The French Huissier as a Model for U.S. Civil Procedure Reform
Huissiers de justice serve multiple roles in the French legal system. One is that of a court officer who compiles dossiers (reports). In that role, the huissier is d’audiencier (literally translated as “hearing” or “assisting”) and works directly for the court system itself.
The huissier’s report remains alien to the American lawyer, who is steeped in notions of procedure and “testimonialism” and in principles of fairness which appear ancient, but are rather modern dissimulations of law and equity’s rich history in the American tradition. An important aspect of most legal processes, the collection of data in preparation for litigation is particularly marked by rhetorical differentiations and historical adaptations reflecting upon (actually, reinforcing) a cross-cultural dissonance that discourages both harmonization and legal experimentation between the two great Western legal cultures (Civil Law and common law).
The apparent discord between the two systems leads courts and commentators routinely to overestimate the disparity between the use of a French-styled investigative magistrate as opposed to the U.S. trial method. Despite the distinct nature of gathering evidence according to the French and U.S. traditions, the huissier is a type of figure found since the origin of the Western legal tradition. Vestiges remain in the United States, although American scholars and practitioners often overlook these manifestations (e.g., trustees and bailiffs). Still, the increasing complexity of commercial litigation, the harmonization of international civil procedure outside the United States, a growing corpus of international privacy standards, and a concern for the competitiveness of US. courts in attracting and inducing business development may cause re-examination of discovery rules, particularly the use of masters and investigative magistrates.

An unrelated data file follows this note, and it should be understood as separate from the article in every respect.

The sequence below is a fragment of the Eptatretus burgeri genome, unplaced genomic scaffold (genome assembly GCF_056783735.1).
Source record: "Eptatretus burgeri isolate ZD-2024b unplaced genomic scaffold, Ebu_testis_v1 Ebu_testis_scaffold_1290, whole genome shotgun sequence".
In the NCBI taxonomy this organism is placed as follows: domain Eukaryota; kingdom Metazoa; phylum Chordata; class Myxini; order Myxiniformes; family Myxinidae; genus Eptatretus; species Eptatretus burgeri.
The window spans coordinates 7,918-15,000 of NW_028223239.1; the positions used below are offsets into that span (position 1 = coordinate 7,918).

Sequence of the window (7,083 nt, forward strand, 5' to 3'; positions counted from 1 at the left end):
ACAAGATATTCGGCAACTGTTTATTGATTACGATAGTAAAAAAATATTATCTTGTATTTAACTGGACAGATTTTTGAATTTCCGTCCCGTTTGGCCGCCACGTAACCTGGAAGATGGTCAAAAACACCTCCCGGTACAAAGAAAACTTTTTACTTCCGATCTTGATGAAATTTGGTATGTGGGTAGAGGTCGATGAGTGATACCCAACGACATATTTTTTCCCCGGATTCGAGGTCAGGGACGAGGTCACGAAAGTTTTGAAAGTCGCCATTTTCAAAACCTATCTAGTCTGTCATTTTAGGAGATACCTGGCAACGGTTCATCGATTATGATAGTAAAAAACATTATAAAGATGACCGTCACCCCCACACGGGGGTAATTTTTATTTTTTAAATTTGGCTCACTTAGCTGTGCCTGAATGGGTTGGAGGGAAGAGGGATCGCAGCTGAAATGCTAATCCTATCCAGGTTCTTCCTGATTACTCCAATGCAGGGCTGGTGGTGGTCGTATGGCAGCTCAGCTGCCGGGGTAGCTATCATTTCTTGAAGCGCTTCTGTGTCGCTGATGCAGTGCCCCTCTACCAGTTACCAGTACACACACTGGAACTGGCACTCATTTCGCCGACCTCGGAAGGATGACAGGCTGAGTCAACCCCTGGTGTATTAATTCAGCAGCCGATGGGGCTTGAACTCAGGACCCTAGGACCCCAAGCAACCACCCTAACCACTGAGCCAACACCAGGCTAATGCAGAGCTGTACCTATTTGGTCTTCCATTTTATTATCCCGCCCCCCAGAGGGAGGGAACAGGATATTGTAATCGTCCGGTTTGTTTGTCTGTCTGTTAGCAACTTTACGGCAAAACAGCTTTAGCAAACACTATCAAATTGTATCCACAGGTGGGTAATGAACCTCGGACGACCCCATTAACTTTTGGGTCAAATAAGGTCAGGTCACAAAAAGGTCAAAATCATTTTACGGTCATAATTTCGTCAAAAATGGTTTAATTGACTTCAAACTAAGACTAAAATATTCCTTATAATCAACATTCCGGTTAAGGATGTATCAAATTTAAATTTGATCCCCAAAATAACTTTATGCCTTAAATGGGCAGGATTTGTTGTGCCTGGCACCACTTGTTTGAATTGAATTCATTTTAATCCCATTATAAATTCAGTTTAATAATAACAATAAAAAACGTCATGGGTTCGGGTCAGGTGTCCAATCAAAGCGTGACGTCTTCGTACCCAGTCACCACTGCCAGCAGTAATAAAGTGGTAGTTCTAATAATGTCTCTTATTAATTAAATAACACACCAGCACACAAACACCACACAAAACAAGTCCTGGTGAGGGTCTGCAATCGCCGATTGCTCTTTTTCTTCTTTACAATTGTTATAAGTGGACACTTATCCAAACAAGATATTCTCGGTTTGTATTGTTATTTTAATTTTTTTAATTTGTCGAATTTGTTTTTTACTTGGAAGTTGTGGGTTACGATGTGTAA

Realizing that the French system is reflected in U.S. law not only may aid in resolution of disputes where both French and US. courts might claim jurisdiction, and where issues of transnational discovery often become key to resolving conflicts of law, but further can function as a paradigm from which particular administrative functions in U.S. courts may be reformed and harmonized with international standards and with principles of efficiency.